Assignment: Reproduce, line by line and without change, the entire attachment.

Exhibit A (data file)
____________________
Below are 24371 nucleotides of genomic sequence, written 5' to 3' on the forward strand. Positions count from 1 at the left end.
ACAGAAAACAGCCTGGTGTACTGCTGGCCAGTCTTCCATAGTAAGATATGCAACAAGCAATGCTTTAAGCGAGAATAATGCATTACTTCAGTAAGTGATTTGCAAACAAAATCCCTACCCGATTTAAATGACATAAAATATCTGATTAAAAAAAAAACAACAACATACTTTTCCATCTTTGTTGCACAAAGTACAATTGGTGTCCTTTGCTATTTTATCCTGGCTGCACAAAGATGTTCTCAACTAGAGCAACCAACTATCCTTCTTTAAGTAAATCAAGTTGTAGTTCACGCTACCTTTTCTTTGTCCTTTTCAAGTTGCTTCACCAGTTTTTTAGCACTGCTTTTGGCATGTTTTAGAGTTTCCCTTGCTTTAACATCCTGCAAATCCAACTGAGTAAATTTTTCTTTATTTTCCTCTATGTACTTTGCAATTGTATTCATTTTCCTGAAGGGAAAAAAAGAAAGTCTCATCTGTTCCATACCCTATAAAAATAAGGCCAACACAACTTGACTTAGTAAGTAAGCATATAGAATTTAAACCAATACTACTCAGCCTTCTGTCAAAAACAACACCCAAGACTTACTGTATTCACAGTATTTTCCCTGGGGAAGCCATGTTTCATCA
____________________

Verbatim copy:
Below are 24371 nucleotides of genomic sequence, written 5' to 3' on the forward strand. Positions count from 1 at the left end.
ACAGAAAACAGCCTGGTGTACTGCTGGCCAGTCTTCCATAGTAAGATATGCAACAAGCAATGCTTTAAGCGAGAATAATGCATTACTTCAGTAAGTGATTTGCAAACAAAATCCCTACCCGATTTAAATGACATAAAATATCTGATTAAAAAAAAAACAACAACATACTTTTCCATCTTTGTTGCACAAAGTACAATTGGTGTCCTTTGCTATTTTATCCTGGCTGCACAAAGATGTTCTCAACTAGAGCAACCAACTATCCTTCTTTAAGTAAATCAAGTTGTAGTTCACGCTACCTTTTCTTTGTCCTTTTCAAGTTGCTTCACCAGTTTTTTAGCACTGCTTTTGGCATGTTTTAGAGTTTCCCTTGCTTTAACATCCTGCAAATCCAACTGAGTAAATTTTTCTTTATTTTCCTCTATGTACTTTGCAATTGTATTCATTTTCCTGAAGGGAAAAAAAGAAAGTCTCATCTGTTCCATACCCTATAAAAATAAGGCCAACACAACTTGACTTAGTAAGTAAGCATATAGAATTTAAACCAATACTACTCAGCCTTCTGTCAAAAACAACACCCAAGACTTACTGTATTCACAGTATTTTCCCTGGGGAAGCCATGTTTCATCA